Michelle Boisson

Paired is a set of wearable, networked devices exploring intimate communication between people via screenless, interactive technologies.

Our current digital tools empower us to interact with our environment in new ways, being able to connect with more people and things at once. While the modes of communication and how we connect are expanding, what happens to the depth of our messages? In digital spaces, we can send an email, voice, texts, pictures, videos, approval, and even money. What if we wanted to send a pat on the back, a hug, or "I'm thinking of you"? Paired is a set of necklaces for couples to be worn near the skin. When you grab one, as if you were holding your heart, it warms the other, essentially warming their heart. Paired is worn near personal spaces on the body. Couples send and receive messages via Paired's tactile interface.These simple notifications form a language that's real-time, subtle, and intimate between lovers: the physical rendering of a sweet nothing from a distance.

I've done the bulk of my research in human communication, human bonding and relationships. Bonding is the process of attachment that happens between parents and children, romantic partners, close friends, and groups like sporting teams or people who spend a lot time together. Oxytocin, also affectionately known as the 'love hormone,' is the hormone largely responsible for allowing this type of attachment to happen. With humans, we release oxytocin and create bonds while performing behaviors like giving or receiving massages, kissing, holding in stillness, synchronized breathing. Many of these behavior involve touch, with the intent to comfort. My idea is to create some resemblance of touch through a device, and knowing that this touch came from your loved one, it would release oxytocin, and create a feeling of intimacy though this distant communication.

People who have close bonds with each other, like couples, family, parents and children and close friends.


I'm focusing on communication that's intimate, meaning between people who are very close whether they are romantic partners, family, or close friends.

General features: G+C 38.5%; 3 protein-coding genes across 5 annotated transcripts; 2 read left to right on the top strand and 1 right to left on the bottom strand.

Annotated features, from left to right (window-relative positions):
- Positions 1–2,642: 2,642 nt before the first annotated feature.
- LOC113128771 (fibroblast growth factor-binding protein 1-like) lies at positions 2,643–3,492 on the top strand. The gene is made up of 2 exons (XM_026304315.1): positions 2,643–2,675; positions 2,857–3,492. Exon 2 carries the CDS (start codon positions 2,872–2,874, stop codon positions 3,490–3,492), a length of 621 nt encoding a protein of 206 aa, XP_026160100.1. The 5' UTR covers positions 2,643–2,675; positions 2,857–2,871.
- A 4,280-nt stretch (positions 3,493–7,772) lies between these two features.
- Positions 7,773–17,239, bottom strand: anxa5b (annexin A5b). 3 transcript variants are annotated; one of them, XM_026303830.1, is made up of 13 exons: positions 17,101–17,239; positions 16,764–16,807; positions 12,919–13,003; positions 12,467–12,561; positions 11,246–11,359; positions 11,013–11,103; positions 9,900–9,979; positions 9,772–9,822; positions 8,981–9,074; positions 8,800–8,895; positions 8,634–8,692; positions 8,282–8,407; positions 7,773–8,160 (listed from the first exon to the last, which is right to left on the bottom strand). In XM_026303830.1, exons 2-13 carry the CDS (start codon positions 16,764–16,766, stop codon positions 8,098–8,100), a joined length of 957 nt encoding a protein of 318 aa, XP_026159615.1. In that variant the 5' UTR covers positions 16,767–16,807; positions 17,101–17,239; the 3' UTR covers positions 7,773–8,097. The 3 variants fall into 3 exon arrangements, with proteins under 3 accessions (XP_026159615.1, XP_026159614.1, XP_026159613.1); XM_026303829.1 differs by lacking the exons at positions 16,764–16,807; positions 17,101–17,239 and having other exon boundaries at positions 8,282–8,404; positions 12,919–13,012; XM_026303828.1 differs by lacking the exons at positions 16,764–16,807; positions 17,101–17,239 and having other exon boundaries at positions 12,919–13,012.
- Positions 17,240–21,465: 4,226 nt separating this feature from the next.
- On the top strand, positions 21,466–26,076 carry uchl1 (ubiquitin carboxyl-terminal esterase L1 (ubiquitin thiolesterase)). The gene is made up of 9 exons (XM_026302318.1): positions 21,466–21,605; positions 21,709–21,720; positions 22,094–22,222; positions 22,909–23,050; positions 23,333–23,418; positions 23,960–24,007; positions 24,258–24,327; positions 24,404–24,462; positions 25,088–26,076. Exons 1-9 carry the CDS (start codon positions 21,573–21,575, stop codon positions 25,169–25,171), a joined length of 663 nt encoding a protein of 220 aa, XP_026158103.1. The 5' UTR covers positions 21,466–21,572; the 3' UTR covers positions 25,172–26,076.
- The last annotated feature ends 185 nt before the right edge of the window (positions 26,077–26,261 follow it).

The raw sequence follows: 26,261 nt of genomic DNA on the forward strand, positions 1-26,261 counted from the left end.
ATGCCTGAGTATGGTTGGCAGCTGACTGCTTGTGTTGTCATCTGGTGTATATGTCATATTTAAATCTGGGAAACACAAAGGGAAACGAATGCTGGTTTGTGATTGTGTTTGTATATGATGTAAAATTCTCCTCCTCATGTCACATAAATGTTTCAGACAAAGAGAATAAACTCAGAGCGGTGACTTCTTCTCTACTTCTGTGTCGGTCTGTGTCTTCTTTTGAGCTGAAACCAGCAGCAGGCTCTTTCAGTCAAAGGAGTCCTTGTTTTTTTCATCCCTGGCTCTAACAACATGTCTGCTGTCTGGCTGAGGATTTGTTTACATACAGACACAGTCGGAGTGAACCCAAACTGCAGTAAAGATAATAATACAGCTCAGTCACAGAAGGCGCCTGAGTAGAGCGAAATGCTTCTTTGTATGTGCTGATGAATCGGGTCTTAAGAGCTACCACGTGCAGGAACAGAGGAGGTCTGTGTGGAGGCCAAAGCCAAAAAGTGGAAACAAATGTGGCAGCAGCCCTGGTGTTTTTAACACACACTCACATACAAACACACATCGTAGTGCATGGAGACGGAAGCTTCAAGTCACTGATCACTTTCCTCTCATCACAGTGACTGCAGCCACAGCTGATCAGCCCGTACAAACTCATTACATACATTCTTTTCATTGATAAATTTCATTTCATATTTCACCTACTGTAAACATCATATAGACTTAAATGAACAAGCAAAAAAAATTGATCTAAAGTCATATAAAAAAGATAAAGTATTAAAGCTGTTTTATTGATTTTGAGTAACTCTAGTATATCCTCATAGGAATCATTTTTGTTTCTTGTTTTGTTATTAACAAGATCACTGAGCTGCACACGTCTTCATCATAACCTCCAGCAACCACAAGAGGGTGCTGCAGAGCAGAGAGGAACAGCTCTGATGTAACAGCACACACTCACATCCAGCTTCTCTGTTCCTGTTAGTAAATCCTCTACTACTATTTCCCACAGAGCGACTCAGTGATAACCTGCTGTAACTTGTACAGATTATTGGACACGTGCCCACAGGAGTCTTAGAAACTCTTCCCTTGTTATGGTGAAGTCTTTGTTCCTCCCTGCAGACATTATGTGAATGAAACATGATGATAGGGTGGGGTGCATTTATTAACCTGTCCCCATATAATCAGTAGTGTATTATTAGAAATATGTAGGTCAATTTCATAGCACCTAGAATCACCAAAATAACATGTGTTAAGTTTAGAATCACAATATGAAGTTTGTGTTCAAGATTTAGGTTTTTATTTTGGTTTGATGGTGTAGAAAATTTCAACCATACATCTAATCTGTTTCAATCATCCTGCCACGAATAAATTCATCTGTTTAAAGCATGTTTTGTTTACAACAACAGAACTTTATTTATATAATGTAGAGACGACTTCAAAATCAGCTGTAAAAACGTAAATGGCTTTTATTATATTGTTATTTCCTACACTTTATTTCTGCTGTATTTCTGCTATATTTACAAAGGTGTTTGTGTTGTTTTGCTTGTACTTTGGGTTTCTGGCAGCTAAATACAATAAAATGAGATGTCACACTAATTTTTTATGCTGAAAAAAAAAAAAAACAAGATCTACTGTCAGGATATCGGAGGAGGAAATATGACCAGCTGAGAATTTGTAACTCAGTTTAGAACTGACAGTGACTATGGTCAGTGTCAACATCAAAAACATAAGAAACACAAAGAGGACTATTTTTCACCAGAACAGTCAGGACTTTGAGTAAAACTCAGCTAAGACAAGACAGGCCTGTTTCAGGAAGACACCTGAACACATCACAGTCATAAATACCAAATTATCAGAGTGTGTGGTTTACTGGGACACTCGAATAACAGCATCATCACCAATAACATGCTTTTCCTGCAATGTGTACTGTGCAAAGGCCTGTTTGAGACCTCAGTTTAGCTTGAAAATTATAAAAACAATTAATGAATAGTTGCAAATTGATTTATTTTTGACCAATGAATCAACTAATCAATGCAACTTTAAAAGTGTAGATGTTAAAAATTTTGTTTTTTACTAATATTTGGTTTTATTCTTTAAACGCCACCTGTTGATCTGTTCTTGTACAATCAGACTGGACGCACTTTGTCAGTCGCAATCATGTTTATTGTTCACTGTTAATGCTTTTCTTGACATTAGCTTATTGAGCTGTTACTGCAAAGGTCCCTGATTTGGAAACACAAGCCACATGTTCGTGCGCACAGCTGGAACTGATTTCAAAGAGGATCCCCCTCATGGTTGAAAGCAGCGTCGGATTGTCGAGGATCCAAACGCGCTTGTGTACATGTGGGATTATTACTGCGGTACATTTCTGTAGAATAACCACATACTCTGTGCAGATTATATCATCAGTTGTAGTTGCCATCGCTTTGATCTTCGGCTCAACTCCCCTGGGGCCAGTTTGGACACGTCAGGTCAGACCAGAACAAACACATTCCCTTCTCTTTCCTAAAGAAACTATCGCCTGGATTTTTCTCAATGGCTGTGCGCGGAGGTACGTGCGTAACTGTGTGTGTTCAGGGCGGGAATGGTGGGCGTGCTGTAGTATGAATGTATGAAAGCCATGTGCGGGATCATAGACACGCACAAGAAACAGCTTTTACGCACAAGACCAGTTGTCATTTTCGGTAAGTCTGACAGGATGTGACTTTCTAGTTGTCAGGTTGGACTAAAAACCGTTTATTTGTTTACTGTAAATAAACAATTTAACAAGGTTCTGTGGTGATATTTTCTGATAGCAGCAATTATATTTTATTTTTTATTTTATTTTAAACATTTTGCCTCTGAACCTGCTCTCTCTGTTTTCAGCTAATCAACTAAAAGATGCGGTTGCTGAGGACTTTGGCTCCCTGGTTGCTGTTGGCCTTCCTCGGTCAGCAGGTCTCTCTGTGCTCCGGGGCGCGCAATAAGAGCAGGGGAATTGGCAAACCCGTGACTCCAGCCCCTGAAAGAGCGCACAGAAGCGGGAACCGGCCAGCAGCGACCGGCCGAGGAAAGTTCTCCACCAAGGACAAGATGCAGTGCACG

Based on research and things I took from testing other products in this realm, I came up with four design pillars for Paired. For Paired to be successful, it need to be:

Real-time: with things like SMS, twitter, etc., we are now accustomed to communications that are happening in the now. The user will be able to send love exactly when they want and it will be received a few seconds later.

Subtle: see below

Intimate: subtle and intimate go together. It's the space that the project lives in, intimate relationships. With intimacy comes a sense of privacy, so it's important that the interaction are subtle.

Wearable: Making it a wearable would mean it would live as close to the body as possible, which plays directly in the intimate space in relation to how we interact with other people. It connects the two users directly to each other and in a way connects their bodies themselves.

I mapped out how we currently interact with popular wearables like the fitbit and gopro and then thought about designing for personal spaces on the body like the ears, hands, wrists, crotch, neck, and chest. I came up with a system of input for sending a message and outputs for receiving the message. For input, I used stroke and touch, and for output used vibration and warmth.

In the end, I landed on making necklaces that live close to the chest. You apply pressure and the other one becomes warm.


Fabrication was my weakest area coming into this project. Luckily I had a lot of help. I met with friends and classmates who were better versed in this. And got help in making the necklaces. They are made of crocheted red wool and hang on a leather strap. Paired is made up of:

an ATTiny85 microcontroller which handles the logic

a bluetooth modem for sending and receiving data to the paired cellphone

a switch for sensing when pressure is applied

conductive thread which warms up the pouch

and a battery.

Technically, Paired is a mixture of physical computing and Android app development. When one Paired necklace is squeezed (or when pressure is applied) a message is sent via bluetooth to the wearer's phone running the app. The app then sends a special SMS to the other phone number, who is also running the app. When that phone receives the message is stops it from reaching the phone built in messaging system, and alerts the second device to become warm.

It took me some time to finally get into production, because I was getting caught up in user testing and research. I finally decided to go with my gut and move forward with my original vision for Paired. The fabrication workshop was inspiration (and crucial) to getting out of research and start making.

After my user test I struggled with what to do next. I thought I needed to refine my test, try different environments and contexts, different sensations and placement, to get results that were more positive or closer to the sensations I was trying to create. This would mean my project would turn into a research project. I like research and user testing but in talking to my peers I was reminded that I actually started this process with the intent of making something. This was a turning point for me. I had to make a decision about what this product was finally and start making. I learned that sometimes you just have to go with your gut. For next steps, I'd like to work on the form. One of my design pillars was ‘subtle’ and as lovely as the red crocheted necklaces are, they aren’t very subtle. It's a little strayed from the design intent.